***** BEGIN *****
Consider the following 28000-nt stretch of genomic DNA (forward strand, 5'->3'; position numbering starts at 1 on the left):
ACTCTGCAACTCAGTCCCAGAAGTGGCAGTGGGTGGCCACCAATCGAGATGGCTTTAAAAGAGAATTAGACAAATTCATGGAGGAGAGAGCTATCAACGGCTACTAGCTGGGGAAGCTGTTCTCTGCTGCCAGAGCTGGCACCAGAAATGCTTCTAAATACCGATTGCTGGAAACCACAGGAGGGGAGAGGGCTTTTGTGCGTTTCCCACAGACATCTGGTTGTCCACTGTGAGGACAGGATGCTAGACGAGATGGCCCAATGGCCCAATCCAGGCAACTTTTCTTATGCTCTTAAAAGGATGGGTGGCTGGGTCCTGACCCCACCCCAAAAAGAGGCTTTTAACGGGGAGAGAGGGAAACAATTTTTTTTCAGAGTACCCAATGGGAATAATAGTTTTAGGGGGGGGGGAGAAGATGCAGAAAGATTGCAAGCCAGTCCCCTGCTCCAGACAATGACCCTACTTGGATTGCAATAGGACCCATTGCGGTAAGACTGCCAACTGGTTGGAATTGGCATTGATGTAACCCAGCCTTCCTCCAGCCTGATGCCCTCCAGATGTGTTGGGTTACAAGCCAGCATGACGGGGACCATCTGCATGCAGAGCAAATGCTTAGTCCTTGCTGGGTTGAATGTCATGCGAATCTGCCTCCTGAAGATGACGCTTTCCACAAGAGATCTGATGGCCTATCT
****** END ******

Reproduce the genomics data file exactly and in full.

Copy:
Consider the following 28000-nt stretch of genomic DNA (forward strand, 5'->3'; position numbering starts at 1 on the left):
ACTCTGCAACTCAGTCCCAGAAGTGGCAGTGGGTGGCCACCAATCGAGATGGCTTTAAAAGAGAATTAGACAAATTCATGGAGGAGAGAGCTATCAACGGCTACTAGCTGGGGAAGCTGTTCTCTGCTGCCAGAGCTGGCACCAGAAATGCTTCTAAATACCGATTGCTGGAAACCACAGGAGGGGAGAGGGCTTTTGTGCGTTTCCCACAGACATCTGGTTGTCCACTGTGAGGACAGGATGCTAGACGAGATGGCCCAATGGCCCAATCCAGGCAACTTTTCTTATGCTCTTAAAAGGATGGGTGGCTGGGTCCTGACCCCACCCCAAAAAGAGGCTTTTAACGGGGAGAGAGGGAAACAATTTTTTTTCAGAGTACCCAATGGGAATAATAGTTTTAGGGGGGGGGGAGAAGATGCAGAAAGATTGCAAGCCAGTCCCCTGCTCCAGACAATGACCCTACTTGGATTGCAATAGGACCCATTGCGGTAAGACTGCCAACTGGTTGGAATTGGCATTGATGTAACCCAGCCTTCCTCCAGCCTGATGCCCTCCAGATGTGTTGGGTTACAAGCCAGCATGACGGGGACCATCTGCATGCAGAGCAAATGCTTAGTCCTTGCTGGGTTGAATGTCATGCGAATCTGCCTCCTGAAGATGACGCTTTCCACAAGAGATCTGATGGCCTATCT